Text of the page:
Our laboratory is investigating the molecular processes involved in developing a terminally differentiated organism from a homogeneous population of totipotent cells. We are using molecular, genetic, and biochemical techniques and the model eukaryotic system Dictyostelium discoideum to define cell autonomous and non- autonomous signal transduction pathways that specify cell fate and pattern formation. Our research serves to identify receptor-mediated cascades and nuclear events that may be central to metazoan differentiation. We have shown that the different cAMP receptor (CAR) subtypes in Dictyostelium act both cooperatively and antagonistically to promote or to inhibit cell- specific differentiation and axis formation. The high affinity receptors CAR1 and CAR3 are coupled to an activation pathway for GSK3 which is required for the differentiation of posterior (prespore) cells in the organism; the low affinity receptors CAR2 and CAR4 inhibit GSK3 activity which suppresses posterior differentiation, but promotes anterior cell (prestalk) differentiation. Thus, car4-nulls exhibit enhanced activation of GSK3 during development, as contrasted with the low level of GSK3 activity observed in car3-nulls. Further, car4-null strains and gsk3-null strains have essentially opposite developmental phenotypes. car4-nulls are inhibited in anterior (prestalk) differentiation, while gsk3-nulls have posterior defects. Many aspects of the car4-null phenotype are rescued by co-expression of a dominant-negative GSK3, supporting the upstream, inhibitory function for CAR4 control of GSK3 and subsequent anterior/posterior cell fate decisions. It is generally presumed that all 7-TM receptor signaling in the metazoa is mediated via heterotrimeric G proteins. Activation of adenylyl cyclase A, guanylyl cyclase, and phospholipase C by cAMP/CAR signaling in Dictyostelium absolutely requires G proteins, but, remarkably, using a series of Dictyostelium strains mutated for certain G protein gene(s), we and others have also described cAMP receptor signaling pathways (e.g. Ca+2 influx) that do not appear to require productive interaction with G proteins. Furthermore, cells that express only a single, temperature-sensitive G-beta subunit, continue to exhibit cAMP/CAR-regulated gene expression at a restrictive temperature. Since these transcriptional pathways are also GSK3-dependent, the results may suggest that CAR regulation of GSK3 does not require G proteins, and we speculate that Wnt regulation of GSK3 in other systems may also be G protein-independent. Mammalian GSK3 activity in vitro is acutely sensitive to tyrosine phosphorylation, but an in vivo regulatory pathway for this phosphorylation is not yet described. We have screened Dictyostelium cDNA expression libraries with antibodies to phosphotyrosine, and identified ZAK1, a kinase with a JAK-like organization. Similar to metazoan JAK tyrosine kinases that mediate cytokine response by activating STAT transcription factors, ZAK1 has two kinase homology domains. But ZAK1 is sufficiently diverged from JAK to suggest it is distinct. ZAK1 and JAKs have functional carboxyl-terminal tyrosine kinase domains, but while JAKs have inactive pseudokinase domains at their amino termini, the ZAK1 equivalent domain is a bona fide serine/threonine kinase. zak1-nulls have a global decrease in developmentally regulated phosphotyrosine, are morphologically deranged, and fail to complete terminal differentiation. zak1-nulls, like Dictyostelium gsk3-nulls, have a major defect in differentiating posterior, prespore cells. Consistent with this phenotype, zak1-nulls have reduced levels of GSK3 activity. Like CAR4, the RING/zipper adaptor protein rZIP inhibits prespore, but promotes prestalk differentiation. Using cell-specific markers and developmental chimaeras of wild-type and rZIP-nulls, we have shown that rZIP functions in cooperation with the cAMP receptors to control the graded accumulation of a secreted, diffusable factor that stimulates posterior (prespore) cell differentiation. Studies of cells that ectopically express the catalytic subunit or a dominant-negative regulatory subunit of the cAMP-dependent protein kinase (PKA) suggest a genetic interaction of rZIP with PKA that mediates an intracellular response to this gradient. We have also identified prespore and spore promoter segments that respond to this transcriptional activation gradient and localize prespore- and spore-specific gene expression. We have partially purified the secreted prespore differentiation factor(s) and continue to investigate the biochemical pathways that coordinate intracellular responses. We also seek to understand the mechanisms of 7-TM receptor signaling that act on far downstream targets and ultimately direct cell-specific gene expression. We have analyzed several developmentally regulated promoters and identified critical DNA elements and specific [e.g. GBF, CRTF] or global [e.g. CHD1] trans- acting factors. CAR1 gene expression is regulated by multiple modes of response to extracellular cAMP that are mediated by distinct promoters. At the early stages of Dictyostelium development, G protein-dependent signaling of CAR1 serves to autoactivate CAR1 gene expression. We have identified an essential element within the early CAR1 promoter, shown that it can impart cAMP-regulated expression to a heterologous, minimal promoter, and identified a nuclear DNA-binding protein that recognizes specifically this sequence. This putative cAMP receptor transcription factor (CRTF) was purified to homogeneity, and peptide sequences were determined and used for cDNA and gene isolation. CRTF is a novel, 879 amino acid, zinc finger- type protein with essential DNA-binding elements restricted to its carboxyl terminal 223 amino acids. CRTF is essential for induced CAR1 expression and normal development. The crtf-nulls are phenotypically similar to car1-nulls. While the early CAR1 promoter is only active during a very narrow developmental window, CRTF mRNA, protein and DNA-binding activity are detected constitutively, suggesting an acute, post-translational activation mechanism dependent upon a CAR1/G protein regulatory pathway.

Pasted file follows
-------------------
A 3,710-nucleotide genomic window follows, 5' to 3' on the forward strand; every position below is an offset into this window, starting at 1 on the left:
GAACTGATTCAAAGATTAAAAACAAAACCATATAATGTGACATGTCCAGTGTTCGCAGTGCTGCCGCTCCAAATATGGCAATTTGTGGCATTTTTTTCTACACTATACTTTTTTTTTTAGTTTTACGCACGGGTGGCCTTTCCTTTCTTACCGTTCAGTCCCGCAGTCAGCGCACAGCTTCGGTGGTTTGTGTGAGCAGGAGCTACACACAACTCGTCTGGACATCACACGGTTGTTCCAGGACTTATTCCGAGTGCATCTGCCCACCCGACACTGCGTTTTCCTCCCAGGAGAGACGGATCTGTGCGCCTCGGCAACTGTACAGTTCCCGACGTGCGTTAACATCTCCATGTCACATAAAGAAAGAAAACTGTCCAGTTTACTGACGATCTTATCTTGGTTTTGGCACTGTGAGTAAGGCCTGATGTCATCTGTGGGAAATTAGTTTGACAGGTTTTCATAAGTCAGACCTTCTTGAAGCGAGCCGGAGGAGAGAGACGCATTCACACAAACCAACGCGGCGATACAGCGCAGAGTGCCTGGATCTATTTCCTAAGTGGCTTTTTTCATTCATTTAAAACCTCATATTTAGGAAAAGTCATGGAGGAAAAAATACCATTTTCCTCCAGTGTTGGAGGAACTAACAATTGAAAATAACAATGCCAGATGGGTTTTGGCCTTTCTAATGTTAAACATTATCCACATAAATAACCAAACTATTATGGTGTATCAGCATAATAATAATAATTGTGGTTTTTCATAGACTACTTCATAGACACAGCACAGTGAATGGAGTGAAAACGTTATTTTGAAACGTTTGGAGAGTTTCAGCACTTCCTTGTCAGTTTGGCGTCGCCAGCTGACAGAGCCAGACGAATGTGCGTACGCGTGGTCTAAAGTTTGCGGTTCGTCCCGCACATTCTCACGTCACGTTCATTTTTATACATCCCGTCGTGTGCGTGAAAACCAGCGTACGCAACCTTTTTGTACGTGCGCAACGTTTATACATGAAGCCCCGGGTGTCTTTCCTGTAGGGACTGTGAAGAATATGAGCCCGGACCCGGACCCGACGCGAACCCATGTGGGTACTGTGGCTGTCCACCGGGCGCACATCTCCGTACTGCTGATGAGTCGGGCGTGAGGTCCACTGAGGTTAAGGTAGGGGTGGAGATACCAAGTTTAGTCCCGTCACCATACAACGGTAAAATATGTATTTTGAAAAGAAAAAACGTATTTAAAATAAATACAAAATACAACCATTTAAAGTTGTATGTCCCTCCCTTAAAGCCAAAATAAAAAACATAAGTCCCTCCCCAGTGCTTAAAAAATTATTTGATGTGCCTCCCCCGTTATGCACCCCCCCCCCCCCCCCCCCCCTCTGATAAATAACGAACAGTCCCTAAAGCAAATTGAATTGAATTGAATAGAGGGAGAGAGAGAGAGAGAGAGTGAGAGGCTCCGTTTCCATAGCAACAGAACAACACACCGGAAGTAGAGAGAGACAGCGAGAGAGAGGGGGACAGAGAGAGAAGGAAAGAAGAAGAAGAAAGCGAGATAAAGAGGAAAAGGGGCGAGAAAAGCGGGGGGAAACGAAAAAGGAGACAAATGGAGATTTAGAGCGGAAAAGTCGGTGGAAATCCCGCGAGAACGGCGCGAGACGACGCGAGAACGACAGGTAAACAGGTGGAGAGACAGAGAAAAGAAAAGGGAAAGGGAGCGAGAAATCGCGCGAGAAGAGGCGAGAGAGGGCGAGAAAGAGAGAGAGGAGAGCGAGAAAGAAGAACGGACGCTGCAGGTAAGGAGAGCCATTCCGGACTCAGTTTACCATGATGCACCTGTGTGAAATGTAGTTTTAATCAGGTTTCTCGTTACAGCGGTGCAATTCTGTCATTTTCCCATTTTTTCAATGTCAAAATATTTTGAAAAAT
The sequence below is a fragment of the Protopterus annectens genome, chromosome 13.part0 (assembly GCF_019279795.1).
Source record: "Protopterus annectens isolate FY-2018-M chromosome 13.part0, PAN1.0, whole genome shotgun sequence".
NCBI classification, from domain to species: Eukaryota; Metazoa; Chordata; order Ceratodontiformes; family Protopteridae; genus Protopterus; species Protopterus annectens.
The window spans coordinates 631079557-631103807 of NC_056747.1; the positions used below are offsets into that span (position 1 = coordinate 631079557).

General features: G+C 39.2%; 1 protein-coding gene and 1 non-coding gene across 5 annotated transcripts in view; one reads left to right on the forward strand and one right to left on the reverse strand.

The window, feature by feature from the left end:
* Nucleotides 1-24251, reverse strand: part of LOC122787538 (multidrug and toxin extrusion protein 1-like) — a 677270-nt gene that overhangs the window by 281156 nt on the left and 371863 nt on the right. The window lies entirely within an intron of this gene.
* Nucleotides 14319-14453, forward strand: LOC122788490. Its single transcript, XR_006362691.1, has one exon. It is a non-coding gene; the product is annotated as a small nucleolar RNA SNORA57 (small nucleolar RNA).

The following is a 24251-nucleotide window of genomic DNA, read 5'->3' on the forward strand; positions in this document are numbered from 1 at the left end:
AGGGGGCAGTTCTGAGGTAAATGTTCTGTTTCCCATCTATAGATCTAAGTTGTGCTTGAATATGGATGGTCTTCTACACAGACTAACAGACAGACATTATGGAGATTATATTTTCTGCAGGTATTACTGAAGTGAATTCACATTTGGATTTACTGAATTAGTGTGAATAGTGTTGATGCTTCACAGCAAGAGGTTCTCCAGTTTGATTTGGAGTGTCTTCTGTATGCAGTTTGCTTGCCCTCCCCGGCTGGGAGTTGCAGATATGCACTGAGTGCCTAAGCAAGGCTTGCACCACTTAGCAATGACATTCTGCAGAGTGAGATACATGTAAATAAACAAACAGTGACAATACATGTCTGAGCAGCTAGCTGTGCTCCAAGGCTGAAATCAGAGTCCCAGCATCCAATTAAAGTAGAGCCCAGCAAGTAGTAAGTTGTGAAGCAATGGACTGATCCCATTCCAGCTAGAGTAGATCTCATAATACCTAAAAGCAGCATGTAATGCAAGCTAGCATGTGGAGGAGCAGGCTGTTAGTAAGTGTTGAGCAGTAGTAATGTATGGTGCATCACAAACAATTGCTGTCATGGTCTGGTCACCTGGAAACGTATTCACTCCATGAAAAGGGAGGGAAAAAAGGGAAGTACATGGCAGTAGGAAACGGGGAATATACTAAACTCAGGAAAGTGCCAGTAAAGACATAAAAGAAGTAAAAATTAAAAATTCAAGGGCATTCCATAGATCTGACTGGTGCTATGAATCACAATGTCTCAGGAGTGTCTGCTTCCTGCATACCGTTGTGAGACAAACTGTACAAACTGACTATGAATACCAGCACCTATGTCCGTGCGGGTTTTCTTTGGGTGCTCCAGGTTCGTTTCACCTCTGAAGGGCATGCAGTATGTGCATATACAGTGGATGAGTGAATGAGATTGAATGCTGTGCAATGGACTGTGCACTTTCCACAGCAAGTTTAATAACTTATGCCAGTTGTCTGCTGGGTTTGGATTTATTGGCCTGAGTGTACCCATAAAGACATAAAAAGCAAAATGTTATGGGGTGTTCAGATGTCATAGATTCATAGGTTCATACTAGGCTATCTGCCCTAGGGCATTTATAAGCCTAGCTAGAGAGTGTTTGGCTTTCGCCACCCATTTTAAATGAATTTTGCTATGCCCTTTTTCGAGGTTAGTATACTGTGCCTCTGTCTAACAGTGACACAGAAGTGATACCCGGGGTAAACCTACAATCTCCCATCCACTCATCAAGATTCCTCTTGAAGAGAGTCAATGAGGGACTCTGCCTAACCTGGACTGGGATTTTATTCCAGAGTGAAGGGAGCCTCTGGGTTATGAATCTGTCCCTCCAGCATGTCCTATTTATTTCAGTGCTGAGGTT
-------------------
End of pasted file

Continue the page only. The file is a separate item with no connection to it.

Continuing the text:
Agency